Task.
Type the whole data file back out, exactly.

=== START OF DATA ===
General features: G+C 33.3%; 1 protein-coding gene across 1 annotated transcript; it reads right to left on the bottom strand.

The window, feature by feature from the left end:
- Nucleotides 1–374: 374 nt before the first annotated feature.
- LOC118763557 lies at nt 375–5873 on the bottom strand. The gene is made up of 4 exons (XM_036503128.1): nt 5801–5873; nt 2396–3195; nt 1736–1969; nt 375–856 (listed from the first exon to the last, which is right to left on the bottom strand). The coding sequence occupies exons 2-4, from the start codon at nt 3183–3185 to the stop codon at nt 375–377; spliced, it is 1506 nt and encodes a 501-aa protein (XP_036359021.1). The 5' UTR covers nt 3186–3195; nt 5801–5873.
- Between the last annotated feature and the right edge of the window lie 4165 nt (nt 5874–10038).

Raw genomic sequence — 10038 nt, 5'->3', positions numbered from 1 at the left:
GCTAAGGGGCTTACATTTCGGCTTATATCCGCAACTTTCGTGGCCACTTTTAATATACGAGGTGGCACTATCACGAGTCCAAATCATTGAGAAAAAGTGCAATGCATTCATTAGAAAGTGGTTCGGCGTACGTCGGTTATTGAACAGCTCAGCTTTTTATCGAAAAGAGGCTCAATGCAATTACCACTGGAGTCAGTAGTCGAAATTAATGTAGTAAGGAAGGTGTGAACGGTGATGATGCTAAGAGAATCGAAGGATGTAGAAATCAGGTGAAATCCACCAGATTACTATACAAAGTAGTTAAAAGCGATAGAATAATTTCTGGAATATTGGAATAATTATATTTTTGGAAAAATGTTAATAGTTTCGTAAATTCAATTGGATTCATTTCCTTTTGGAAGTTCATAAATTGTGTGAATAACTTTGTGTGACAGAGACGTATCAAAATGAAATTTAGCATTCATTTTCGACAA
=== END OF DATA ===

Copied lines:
General features: G+C 33.3%; 1 protein-coding gene across 1 annotated transcript; it reads right to left on the bottom strand.

The window, feature by feature from the left end:
- Nucleotides 1–374: 374 nt before the first annotated feature.
- LOC118763557 lies at nt 375–5873 on the bottom strand. The gene is made up of 4 exons (XM_036503128.1): nt 5801–5873; nt 2396–3195; nt 1736–1969; nt 375–856 (listed from the first exon to the last, which is right to left on the bottom strand). The coding sequence occupies exons 2-4, from the start codon at nt 3183–3185 to the stop codon at nt 375–377; spliced, it is 1506 nt and encodes a 501-aa protein (XP_036359021.1). The 5' UTR covers nt 3186–3195; nt 5801–5873.
- Between the last annotated feature and the right edge of the window lie 4165 nt (nt 5874–10038).

Raw genomic sequence — 10038 nt, 5'->3', positions numbered from 1 at the left:
GCTAAGGGGCTTACATTTCGGCTTATATCCGCAACTTTCGTGGCCACTTTTAATATACGAGGTGGCACTATCACGAGTCCAAATCATTGAGAAAAAGTGCAATGCATTCATTAGAAAGTGGTTCGGCGTACGTCGGTTATTGAACAGCTCAGCTTTTTATCGAAAAGAGGCTCAATGCAATTACCACTGGAGTCAGTAGTCGAAATTAATGTAGTAAGGAAGGTGTGAACGGTGATGATGCTAAGAGAATCGAAGGATGTAGAAATCAGGTGAAATCCACCAGATTACTATACAAAGTAGTTAAAAGCGATAGAATAATTTCTGGAATATTGGAATAATTATATTTTTGGAAAAATGTTAATAGTTTCGTAAATTCAATTGGATTCATTTCCTTTTGGAAGTTCATAAATTGTGTGAATAACTTTGTGTGACAGAGACGTATCAAAATGAAATTTAGCATTCATTTTCGACAA